April 25

Text: Matthew 13:52

And He said to them, "Therefore every scribe who has become a disciple of the kingdom of heaven is like a head of a household, who brings forth out of his treasure things new and old." (NASB)

Because of our emphasis on the importance of Jesus and his church, we tend to ignore the Old Testament—except when some specific verses emphasize a theological point or position we consider important.  We forget!  What?  We forget that (1) what we call the Old Testament is scripture; (2) the Old Testament is the foundation for the New Testament; (3) the Old Testament was the scripture of the early church—the New Testament was in the process of being written and circulated; (4) the Old Testament verifies Jesus is God’s Christ; and (5) the Old Testament verifies Jesus Christ was God’s “always” intent, not a divine after-thought.  Have you considered what Paul’s text was in Acts 13:44, 45?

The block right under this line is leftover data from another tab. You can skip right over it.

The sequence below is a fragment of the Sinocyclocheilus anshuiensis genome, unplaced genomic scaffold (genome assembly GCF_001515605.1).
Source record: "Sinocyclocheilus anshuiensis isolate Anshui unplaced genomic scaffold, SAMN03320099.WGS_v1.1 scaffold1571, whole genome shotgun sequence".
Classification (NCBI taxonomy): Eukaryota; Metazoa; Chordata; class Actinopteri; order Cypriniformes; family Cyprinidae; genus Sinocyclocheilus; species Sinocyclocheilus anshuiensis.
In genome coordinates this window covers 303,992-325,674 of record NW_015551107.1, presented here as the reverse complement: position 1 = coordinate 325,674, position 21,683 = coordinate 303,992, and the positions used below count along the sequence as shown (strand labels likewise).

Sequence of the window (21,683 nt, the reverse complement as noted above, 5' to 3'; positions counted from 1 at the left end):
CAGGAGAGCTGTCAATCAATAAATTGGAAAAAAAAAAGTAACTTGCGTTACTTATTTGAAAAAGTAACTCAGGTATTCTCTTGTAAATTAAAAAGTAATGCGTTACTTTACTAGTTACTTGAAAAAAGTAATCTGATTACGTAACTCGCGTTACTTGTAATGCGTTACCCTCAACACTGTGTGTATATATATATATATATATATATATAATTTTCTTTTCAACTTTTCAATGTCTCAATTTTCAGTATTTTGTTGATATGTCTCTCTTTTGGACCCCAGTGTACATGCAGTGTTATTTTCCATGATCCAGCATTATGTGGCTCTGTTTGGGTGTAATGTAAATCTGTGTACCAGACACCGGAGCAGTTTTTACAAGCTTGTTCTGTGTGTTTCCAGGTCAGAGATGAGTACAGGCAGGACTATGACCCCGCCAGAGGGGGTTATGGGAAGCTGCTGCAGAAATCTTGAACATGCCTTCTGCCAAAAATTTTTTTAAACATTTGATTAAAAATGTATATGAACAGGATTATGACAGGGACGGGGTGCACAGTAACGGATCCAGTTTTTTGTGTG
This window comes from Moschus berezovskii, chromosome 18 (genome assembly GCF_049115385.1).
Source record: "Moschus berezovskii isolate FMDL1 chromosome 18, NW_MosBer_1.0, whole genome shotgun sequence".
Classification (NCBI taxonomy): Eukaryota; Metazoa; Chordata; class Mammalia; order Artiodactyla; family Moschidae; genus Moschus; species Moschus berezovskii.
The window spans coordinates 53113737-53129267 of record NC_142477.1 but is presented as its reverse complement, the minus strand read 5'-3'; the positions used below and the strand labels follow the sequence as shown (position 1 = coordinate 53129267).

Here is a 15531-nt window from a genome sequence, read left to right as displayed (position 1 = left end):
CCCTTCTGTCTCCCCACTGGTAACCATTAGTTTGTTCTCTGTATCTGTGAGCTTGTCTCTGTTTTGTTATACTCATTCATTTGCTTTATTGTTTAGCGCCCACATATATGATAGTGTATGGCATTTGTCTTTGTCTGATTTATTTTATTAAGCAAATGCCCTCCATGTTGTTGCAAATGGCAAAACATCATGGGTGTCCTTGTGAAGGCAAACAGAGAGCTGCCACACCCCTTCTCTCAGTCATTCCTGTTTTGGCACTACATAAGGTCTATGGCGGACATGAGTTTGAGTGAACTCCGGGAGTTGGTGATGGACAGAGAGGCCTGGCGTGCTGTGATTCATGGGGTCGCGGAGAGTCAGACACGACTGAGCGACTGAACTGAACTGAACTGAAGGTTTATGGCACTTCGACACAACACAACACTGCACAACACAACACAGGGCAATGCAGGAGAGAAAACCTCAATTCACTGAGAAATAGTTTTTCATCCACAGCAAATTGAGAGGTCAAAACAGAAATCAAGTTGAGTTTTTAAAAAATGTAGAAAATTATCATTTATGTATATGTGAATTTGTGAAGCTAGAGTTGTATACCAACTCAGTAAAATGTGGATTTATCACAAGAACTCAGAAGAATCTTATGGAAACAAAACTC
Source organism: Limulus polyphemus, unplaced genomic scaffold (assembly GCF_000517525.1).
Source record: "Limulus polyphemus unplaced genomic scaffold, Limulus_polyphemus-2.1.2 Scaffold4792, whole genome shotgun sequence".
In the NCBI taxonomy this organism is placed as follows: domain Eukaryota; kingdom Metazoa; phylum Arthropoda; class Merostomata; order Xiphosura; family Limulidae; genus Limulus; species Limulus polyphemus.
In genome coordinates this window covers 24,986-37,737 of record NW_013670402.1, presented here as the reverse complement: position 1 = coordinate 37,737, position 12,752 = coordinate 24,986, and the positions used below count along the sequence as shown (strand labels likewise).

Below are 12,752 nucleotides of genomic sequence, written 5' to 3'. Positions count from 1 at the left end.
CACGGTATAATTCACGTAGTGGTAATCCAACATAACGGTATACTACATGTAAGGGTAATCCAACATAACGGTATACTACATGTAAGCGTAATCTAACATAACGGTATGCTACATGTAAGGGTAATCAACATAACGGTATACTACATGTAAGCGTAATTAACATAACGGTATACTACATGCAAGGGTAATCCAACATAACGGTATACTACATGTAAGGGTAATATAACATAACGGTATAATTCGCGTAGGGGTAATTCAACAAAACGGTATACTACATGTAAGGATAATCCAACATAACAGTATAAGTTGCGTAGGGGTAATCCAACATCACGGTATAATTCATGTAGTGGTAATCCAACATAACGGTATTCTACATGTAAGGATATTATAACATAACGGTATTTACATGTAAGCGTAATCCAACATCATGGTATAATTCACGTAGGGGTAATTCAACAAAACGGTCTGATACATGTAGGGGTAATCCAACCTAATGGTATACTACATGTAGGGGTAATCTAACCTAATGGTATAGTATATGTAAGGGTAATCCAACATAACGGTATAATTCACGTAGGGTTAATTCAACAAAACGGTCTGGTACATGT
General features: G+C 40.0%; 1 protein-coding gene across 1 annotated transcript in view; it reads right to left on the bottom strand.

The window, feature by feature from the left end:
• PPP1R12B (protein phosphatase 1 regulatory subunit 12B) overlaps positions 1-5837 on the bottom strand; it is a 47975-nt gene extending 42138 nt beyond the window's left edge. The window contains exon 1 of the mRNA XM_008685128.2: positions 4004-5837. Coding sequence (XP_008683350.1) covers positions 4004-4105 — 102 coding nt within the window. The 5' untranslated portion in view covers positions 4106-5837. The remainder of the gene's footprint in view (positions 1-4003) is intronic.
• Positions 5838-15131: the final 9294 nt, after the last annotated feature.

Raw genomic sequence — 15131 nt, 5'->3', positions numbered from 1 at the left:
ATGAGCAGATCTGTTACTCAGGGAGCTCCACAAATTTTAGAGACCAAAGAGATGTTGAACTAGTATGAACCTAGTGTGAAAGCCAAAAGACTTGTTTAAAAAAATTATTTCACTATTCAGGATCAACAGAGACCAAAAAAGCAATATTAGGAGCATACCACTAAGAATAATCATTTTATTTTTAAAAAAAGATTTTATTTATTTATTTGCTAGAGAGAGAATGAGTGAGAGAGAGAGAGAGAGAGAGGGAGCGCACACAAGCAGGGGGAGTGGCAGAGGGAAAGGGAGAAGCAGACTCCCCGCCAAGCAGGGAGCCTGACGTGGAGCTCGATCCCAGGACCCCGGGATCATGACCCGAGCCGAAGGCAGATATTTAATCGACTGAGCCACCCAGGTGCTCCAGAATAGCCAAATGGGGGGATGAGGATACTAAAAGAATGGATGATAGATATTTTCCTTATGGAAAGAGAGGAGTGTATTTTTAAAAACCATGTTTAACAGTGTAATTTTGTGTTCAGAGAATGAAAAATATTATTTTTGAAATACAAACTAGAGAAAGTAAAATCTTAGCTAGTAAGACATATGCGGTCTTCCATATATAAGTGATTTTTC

A Jewish scribe was primarily an educated person who kept records and wrote.  The various Jewish sects or groups had their own scribes (see Luke 5:30 and Acts 23:9). 

In the transmission of scripture, scribes observed a meticulous process in producing the books of the Old Testament in handwritten scrolls.  Though this process was effective, it was commonly too expensive for members of the poor class (an extensive group) to afford just one book.  Affording all the books was impossible for most Israelites.  They listened to readings in synagogues.  Owning  bound copies of print was not possible for anyone.

Due to the transmission process, many scribes became recognized experts in scripture.  (Can you imagine what you would know about the content of a book of scripture if you produced just one accurate handwritten copy?)

A scribe who was a disciple was uniquely qualified to produce insight and understanding.

Suggestion for reflection: How do you produce understanding about God?  (Read John 4:39-42.)

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